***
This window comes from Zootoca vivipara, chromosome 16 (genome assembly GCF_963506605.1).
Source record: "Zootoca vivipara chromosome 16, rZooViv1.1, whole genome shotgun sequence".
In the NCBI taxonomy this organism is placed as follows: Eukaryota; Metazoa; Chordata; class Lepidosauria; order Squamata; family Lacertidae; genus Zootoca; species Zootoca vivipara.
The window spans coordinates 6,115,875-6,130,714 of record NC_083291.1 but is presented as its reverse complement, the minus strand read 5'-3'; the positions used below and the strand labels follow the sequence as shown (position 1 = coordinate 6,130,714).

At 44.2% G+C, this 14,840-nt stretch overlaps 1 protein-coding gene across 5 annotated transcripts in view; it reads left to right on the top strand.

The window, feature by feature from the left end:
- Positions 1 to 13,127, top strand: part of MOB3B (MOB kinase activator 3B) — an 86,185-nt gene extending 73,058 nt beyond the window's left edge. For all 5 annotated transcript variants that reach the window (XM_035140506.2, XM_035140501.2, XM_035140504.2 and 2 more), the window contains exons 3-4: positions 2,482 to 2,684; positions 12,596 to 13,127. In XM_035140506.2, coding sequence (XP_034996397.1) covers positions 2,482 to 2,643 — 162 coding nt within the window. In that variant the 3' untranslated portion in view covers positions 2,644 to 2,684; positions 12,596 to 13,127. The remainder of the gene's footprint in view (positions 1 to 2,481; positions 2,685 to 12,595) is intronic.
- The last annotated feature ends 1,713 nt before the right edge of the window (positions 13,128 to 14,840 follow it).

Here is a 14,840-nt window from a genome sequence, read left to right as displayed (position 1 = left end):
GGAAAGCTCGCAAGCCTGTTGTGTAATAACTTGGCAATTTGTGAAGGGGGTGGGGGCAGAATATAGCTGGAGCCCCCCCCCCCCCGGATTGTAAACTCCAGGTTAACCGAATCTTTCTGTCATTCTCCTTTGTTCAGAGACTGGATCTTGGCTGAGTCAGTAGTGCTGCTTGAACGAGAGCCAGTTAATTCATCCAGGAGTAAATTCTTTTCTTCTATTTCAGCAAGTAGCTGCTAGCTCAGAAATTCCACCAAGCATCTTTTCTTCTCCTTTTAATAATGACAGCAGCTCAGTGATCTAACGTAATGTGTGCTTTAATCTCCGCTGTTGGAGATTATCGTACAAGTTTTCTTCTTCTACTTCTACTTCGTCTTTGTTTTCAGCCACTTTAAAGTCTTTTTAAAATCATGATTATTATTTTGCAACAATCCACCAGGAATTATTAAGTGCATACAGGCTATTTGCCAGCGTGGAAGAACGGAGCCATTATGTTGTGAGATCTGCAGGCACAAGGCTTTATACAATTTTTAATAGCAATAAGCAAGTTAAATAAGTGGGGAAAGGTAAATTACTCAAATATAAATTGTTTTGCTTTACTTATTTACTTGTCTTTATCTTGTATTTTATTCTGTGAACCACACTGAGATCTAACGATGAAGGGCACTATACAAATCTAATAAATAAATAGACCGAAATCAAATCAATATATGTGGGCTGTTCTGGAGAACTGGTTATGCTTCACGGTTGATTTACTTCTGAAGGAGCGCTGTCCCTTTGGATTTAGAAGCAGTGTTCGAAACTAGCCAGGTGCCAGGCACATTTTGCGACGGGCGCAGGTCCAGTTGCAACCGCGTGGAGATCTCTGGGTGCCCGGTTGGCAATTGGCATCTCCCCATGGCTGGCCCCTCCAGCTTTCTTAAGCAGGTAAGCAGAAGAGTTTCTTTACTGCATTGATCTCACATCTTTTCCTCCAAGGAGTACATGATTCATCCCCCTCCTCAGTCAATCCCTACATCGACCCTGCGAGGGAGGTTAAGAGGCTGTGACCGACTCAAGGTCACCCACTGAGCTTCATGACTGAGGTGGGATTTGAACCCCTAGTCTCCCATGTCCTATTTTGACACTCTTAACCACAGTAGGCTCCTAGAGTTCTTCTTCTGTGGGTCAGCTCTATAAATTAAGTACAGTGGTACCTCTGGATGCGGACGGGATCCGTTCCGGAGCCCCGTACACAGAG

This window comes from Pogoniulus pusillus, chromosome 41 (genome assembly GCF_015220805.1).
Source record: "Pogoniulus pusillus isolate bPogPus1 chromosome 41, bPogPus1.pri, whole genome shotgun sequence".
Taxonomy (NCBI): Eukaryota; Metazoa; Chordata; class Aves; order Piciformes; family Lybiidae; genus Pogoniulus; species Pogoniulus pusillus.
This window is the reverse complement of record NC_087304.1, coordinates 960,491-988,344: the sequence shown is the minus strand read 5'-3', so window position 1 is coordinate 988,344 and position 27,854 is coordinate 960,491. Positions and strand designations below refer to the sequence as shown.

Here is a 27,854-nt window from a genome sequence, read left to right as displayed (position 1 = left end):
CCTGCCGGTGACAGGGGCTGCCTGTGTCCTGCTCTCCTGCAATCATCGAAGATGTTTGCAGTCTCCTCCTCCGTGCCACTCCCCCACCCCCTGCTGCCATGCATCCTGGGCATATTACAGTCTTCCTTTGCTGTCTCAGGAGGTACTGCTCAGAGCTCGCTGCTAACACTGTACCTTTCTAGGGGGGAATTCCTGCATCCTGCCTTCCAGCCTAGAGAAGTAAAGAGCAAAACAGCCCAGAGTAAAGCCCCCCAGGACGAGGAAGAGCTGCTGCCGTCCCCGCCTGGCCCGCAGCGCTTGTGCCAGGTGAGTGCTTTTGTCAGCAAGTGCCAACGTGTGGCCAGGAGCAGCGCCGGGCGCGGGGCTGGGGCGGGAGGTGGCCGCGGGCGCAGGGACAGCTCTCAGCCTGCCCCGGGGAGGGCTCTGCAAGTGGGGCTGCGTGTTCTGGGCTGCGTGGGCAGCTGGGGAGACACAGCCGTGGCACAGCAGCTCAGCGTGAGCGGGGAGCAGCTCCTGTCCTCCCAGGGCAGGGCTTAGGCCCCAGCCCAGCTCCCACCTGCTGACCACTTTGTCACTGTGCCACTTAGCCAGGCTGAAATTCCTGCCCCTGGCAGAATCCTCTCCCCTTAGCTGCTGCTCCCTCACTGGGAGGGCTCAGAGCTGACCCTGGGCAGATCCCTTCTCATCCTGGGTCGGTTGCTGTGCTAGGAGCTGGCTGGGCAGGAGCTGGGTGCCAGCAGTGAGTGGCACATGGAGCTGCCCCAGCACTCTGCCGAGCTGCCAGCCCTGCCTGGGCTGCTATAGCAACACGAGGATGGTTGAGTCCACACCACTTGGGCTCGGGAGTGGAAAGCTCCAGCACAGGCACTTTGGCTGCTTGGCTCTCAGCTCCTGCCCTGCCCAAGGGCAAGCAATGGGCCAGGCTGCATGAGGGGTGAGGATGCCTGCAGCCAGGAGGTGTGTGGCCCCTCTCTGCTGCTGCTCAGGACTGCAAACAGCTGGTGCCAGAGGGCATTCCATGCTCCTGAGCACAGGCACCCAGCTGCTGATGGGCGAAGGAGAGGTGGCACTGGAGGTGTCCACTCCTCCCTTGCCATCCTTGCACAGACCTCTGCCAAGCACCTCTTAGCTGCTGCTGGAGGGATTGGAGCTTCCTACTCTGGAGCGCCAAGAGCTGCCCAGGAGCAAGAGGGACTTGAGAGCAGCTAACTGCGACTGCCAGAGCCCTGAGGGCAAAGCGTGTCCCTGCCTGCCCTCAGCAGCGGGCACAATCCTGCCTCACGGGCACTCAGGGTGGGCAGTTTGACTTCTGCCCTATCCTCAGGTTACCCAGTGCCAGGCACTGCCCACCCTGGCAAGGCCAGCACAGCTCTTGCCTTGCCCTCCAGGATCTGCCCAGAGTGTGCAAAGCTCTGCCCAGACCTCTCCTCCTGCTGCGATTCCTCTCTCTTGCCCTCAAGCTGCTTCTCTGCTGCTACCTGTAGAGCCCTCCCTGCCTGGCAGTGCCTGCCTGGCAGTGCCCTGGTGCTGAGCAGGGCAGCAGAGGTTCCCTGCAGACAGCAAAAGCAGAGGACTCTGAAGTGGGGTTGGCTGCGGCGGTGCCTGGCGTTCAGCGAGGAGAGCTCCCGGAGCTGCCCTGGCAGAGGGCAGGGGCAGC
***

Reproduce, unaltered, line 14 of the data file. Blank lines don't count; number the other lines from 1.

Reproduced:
This window is the reverse complement of record NC_087304.1, coordinates 960,491-988,344: the sequence shown is the minus strand read 5'-3', so window position 1 is coordinate 988,344 and position 27,854 is coordinate 960,491. Positions and strand designations below refer to the sequence as shown.